Failures, unfortunately is a part of learning and growing. We have been conditioned to see failures of any kind as bad. In school if we got a question wrong we had points deducted. Pushing us towards perfection.
I once heard Robert Kiyosaki talk about learning to water ski. For four days he would get in the water grab the rope and fall in the water. On the fifth day, he rose above the water and water skied. A lady that was listening to his story commented "I wouldn't tell that to people." She is conditioned to see the failure first. And the fact that Robert spent four days falling in the water to her, far outweighs the fact that he succeeded at learning to water ski.
In stock trading, when we started to learn how to trade, we aim to have successful trade 60% of the time. So that means 40% of the time our trades will fail. At first it was disheartening to see all the failed trades that you tend to try and force a winning trade resulting in more loosing trades. It took us a long time to manage our emotions over the loosing trades.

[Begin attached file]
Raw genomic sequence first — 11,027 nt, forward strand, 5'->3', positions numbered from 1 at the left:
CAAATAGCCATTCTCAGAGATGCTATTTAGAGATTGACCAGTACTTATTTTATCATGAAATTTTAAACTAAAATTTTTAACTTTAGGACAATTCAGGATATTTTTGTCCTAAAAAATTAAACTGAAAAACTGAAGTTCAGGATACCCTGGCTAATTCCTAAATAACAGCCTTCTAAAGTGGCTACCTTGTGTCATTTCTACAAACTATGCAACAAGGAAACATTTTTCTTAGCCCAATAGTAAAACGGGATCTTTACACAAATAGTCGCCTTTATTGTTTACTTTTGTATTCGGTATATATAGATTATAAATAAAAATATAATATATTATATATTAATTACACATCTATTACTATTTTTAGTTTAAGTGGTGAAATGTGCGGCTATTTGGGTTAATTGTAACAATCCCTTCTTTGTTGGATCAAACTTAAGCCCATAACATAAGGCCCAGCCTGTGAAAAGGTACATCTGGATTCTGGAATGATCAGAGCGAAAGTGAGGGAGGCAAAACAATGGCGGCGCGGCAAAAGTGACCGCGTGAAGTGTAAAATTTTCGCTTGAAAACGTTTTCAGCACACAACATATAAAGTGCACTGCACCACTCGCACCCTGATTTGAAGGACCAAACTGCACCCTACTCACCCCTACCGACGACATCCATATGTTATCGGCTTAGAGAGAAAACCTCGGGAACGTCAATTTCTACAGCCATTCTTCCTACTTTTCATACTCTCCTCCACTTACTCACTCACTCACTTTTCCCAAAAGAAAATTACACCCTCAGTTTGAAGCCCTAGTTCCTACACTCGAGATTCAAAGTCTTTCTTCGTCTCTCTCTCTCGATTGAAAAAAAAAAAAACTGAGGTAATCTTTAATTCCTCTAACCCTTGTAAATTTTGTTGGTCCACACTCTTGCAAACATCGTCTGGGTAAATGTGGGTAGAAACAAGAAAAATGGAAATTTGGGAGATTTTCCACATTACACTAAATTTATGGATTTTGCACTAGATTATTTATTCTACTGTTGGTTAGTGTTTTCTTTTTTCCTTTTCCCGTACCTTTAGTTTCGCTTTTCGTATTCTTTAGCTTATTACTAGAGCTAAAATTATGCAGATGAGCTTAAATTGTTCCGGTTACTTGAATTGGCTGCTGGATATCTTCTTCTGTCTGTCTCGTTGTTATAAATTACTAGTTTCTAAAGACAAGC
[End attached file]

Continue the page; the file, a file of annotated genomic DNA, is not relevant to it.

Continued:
In real estate, it's important to always be in a position where you are not forcing a deal. The seller has the problem, you are simply trying to resolve it for them. If you get in a position where you really want for the trade to work, you will make poor decisions.
It is also very important to look at your failures and analyse them. I've discovered through my failed deals that I need to work on my presentation skills, and that I need to broaden my network. If instead I would have seen my failures as a shameful event, I would not evaluate it and I would not learn from it.
So going forward, celebrate your success but be sure to also celebrate your failures so that you may learn and grow from them.